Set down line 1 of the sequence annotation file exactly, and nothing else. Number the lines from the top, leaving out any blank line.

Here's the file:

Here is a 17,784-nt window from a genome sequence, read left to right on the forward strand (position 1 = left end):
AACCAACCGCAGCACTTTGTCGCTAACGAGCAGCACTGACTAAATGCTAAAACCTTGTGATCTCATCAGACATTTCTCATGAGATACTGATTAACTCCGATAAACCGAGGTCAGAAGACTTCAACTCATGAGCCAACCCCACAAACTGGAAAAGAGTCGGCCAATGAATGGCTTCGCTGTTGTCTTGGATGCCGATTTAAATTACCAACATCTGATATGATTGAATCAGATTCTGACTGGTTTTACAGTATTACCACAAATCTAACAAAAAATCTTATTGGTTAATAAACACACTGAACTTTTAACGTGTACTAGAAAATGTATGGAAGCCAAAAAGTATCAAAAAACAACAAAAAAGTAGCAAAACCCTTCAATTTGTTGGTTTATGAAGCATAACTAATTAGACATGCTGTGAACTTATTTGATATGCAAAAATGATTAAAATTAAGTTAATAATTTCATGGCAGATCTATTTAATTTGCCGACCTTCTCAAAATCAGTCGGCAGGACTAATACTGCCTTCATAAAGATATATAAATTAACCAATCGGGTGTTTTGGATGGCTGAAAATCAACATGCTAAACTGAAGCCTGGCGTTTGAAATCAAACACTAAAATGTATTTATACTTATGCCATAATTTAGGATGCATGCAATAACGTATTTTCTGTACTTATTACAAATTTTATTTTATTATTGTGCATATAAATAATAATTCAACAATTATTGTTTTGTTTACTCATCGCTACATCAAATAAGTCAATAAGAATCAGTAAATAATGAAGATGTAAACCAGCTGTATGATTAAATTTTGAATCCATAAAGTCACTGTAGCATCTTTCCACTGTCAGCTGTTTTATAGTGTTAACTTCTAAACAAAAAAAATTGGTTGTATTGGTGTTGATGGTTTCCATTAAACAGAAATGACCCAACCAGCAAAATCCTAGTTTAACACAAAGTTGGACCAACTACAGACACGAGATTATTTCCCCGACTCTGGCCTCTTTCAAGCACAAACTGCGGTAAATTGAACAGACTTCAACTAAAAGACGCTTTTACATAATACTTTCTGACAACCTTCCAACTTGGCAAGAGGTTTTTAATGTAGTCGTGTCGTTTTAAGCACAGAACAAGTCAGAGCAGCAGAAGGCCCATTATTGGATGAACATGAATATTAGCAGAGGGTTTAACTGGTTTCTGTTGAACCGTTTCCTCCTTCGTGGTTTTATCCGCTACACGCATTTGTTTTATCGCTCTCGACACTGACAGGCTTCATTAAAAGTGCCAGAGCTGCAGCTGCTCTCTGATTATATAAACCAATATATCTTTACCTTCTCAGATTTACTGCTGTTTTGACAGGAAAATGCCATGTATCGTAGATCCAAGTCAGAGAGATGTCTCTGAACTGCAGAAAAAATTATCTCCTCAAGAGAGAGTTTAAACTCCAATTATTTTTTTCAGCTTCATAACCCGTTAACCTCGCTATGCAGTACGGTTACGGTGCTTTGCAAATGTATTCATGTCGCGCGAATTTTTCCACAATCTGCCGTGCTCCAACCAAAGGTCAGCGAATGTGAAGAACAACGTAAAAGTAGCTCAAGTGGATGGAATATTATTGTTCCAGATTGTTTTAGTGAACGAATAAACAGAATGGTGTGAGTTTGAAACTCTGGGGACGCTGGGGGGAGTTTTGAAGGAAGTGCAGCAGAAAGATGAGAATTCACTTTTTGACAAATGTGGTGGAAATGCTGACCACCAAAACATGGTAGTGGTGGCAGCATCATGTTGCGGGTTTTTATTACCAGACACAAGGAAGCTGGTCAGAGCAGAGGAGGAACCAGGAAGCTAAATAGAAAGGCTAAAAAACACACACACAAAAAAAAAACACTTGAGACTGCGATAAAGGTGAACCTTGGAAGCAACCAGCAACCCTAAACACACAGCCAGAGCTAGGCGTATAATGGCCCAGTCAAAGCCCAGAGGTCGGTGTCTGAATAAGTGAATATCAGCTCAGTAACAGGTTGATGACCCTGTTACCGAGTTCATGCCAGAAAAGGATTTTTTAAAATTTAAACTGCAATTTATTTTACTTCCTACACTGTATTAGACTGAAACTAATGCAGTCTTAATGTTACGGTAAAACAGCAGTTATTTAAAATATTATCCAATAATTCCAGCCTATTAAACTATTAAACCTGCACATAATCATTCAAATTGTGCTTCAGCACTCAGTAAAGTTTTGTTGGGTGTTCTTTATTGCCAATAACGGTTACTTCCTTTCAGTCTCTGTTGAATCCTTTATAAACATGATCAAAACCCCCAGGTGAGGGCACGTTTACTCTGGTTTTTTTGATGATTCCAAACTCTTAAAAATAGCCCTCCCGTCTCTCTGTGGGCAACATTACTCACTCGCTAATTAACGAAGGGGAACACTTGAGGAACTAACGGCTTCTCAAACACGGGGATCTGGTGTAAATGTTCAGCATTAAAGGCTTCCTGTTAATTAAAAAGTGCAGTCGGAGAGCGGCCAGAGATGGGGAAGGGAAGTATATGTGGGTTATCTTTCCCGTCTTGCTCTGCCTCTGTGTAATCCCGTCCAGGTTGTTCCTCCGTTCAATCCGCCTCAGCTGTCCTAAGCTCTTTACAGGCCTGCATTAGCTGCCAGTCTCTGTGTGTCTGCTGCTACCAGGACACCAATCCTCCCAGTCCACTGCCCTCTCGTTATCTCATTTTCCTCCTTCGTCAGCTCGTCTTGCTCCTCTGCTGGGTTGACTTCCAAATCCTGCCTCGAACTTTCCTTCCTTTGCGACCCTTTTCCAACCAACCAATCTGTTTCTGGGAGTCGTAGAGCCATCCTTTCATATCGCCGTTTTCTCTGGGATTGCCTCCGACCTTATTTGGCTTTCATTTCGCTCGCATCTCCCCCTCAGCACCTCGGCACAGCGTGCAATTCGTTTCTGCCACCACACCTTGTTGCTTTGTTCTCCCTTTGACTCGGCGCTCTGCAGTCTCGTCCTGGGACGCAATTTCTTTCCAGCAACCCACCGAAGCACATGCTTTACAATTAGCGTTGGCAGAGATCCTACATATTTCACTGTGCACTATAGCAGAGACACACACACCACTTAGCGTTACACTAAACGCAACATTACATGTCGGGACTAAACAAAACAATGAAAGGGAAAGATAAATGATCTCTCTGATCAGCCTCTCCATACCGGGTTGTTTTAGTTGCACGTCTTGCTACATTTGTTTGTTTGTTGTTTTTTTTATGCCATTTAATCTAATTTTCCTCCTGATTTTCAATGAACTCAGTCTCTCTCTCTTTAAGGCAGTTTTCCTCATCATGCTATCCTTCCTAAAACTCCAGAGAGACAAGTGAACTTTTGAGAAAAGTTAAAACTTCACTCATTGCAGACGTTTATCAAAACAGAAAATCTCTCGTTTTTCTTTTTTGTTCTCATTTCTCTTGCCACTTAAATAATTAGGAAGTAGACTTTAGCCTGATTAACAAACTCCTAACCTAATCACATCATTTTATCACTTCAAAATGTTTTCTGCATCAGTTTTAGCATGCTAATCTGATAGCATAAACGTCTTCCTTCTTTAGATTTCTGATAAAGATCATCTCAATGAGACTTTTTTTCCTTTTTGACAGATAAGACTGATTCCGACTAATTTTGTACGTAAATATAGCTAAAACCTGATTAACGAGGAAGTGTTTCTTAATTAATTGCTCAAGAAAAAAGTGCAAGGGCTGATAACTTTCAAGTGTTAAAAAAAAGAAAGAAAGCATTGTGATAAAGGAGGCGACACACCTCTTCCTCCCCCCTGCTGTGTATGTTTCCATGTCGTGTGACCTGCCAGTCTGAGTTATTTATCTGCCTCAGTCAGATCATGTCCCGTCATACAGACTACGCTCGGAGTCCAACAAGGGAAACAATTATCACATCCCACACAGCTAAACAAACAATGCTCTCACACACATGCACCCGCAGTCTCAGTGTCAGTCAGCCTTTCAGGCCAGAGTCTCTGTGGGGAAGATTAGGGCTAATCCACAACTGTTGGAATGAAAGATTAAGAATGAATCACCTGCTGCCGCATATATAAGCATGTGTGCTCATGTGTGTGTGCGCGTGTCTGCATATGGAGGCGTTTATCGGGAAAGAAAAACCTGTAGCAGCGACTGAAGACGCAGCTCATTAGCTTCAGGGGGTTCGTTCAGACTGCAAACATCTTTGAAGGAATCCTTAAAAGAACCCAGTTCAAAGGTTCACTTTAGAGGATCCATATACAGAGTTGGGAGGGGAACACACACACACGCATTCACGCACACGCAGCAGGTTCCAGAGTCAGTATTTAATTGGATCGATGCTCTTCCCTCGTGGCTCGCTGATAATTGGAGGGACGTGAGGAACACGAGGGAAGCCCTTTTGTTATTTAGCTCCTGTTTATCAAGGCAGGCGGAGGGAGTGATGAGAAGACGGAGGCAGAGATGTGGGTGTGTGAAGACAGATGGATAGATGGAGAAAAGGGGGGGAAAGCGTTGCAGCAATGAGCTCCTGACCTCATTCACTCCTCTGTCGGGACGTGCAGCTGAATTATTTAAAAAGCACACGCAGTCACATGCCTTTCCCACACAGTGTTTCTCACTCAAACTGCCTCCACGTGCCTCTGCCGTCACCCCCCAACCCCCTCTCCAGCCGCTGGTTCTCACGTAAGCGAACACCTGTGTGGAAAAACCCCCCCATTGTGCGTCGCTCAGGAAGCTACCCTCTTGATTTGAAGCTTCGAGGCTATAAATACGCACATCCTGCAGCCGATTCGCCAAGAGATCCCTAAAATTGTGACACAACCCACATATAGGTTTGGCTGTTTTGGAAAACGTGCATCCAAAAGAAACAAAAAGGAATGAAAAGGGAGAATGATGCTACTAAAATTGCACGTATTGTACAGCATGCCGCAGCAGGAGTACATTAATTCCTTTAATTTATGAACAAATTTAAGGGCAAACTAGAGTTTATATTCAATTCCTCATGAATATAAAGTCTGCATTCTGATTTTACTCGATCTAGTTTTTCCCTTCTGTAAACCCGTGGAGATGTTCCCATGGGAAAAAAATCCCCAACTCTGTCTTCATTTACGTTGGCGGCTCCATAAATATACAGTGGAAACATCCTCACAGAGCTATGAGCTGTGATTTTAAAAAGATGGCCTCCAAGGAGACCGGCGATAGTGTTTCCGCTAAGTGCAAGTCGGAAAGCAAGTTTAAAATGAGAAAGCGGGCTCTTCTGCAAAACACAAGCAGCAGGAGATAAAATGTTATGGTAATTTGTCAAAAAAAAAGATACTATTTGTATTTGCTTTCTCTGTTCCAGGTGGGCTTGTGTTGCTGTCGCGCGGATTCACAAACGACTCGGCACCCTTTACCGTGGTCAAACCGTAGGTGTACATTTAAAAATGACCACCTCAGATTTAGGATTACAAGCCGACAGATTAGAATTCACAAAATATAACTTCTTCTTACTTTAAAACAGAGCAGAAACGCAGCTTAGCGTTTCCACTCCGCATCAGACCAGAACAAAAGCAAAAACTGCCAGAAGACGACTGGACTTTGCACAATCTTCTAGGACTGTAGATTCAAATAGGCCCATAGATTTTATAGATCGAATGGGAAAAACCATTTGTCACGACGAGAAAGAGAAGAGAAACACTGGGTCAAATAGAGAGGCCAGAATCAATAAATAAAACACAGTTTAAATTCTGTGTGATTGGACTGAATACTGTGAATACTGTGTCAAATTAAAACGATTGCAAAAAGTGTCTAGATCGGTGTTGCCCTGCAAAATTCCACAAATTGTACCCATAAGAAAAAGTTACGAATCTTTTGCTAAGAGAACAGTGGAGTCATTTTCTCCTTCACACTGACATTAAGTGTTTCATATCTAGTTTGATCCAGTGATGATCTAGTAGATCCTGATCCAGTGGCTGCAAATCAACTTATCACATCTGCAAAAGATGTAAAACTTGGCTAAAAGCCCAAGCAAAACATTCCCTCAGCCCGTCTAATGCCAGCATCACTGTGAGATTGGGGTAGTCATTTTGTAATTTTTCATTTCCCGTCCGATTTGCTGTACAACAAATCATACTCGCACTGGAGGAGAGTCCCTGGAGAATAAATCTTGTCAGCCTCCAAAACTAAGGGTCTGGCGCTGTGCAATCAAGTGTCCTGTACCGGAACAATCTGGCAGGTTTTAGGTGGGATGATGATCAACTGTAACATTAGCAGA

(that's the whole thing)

Here is a 17,784-nt window from a genome sequence, read left to right on the forward strand (position 1 = left end):